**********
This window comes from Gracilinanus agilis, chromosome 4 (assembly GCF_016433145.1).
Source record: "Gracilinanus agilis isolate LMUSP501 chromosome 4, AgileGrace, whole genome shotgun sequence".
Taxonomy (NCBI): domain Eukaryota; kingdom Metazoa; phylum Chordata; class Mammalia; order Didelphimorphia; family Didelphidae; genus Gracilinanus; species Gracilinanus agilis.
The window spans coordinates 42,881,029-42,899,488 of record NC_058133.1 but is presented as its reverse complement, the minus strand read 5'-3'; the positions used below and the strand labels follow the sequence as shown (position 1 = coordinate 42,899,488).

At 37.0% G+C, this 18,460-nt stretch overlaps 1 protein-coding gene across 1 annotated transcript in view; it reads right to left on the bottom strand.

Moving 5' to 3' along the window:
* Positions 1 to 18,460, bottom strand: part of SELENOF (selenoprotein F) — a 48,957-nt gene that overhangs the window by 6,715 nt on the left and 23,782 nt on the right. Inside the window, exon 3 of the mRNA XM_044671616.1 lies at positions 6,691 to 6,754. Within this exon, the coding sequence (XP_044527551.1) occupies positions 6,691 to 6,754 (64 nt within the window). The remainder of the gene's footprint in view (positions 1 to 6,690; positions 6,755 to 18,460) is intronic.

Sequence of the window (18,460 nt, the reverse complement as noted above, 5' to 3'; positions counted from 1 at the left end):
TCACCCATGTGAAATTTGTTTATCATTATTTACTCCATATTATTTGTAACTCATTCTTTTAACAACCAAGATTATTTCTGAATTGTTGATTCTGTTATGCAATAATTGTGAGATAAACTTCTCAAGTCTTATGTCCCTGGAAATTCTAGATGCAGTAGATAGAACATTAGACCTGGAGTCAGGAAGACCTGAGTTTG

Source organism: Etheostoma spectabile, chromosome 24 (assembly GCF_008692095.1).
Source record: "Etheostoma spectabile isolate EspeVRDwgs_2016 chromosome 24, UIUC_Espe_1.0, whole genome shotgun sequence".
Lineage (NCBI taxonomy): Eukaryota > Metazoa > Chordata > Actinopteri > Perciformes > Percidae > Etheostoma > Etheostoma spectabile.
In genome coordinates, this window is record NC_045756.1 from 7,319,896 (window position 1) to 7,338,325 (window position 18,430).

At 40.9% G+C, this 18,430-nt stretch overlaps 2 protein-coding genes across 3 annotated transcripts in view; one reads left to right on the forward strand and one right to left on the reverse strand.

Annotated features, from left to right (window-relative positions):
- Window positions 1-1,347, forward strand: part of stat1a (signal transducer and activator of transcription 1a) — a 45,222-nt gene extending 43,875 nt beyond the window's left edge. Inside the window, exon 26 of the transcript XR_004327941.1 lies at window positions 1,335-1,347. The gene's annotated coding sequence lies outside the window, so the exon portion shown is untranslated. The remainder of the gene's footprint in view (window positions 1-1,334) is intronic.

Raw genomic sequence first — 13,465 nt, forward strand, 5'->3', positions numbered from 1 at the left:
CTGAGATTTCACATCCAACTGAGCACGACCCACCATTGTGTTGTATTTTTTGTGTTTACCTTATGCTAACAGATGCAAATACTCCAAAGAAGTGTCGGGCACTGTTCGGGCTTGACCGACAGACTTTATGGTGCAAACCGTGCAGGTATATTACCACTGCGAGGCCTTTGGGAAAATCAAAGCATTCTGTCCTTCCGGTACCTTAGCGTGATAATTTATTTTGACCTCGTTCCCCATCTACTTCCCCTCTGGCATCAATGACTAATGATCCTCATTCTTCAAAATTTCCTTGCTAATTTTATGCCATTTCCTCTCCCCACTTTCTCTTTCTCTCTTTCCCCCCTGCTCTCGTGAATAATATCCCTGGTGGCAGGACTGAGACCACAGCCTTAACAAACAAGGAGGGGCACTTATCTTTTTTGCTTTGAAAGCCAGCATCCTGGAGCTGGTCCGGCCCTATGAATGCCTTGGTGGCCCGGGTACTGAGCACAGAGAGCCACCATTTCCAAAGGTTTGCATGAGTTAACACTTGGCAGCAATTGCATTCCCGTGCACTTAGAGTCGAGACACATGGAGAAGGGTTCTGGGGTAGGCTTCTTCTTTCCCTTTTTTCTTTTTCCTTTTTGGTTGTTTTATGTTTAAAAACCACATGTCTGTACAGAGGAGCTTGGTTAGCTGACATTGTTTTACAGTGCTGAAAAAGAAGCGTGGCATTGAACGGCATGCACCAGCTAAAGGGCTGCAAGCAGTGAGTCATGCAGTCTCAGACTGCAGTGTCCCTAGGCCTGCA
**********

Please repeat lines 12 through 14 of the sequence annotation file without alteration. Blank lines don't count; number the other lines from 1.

Lineage (NCBI taxonomy): Eukaryota > Metazoa > Chordata > Actinopteri > Perciformes > Percidae > Etheostoma > Etheostoma spectabile.
In genome coordinates, this window is record NC_045756.1 from 7,319,896 (window position 1) to 7,338,325 (window position 18,430).

At 40.9% G+C, this 18,430-nt stretch overlaps 2 protein-coding genes across 3 annotated transcripts in view; one reads left to right on the forward strand and one right to left on the reverse strand.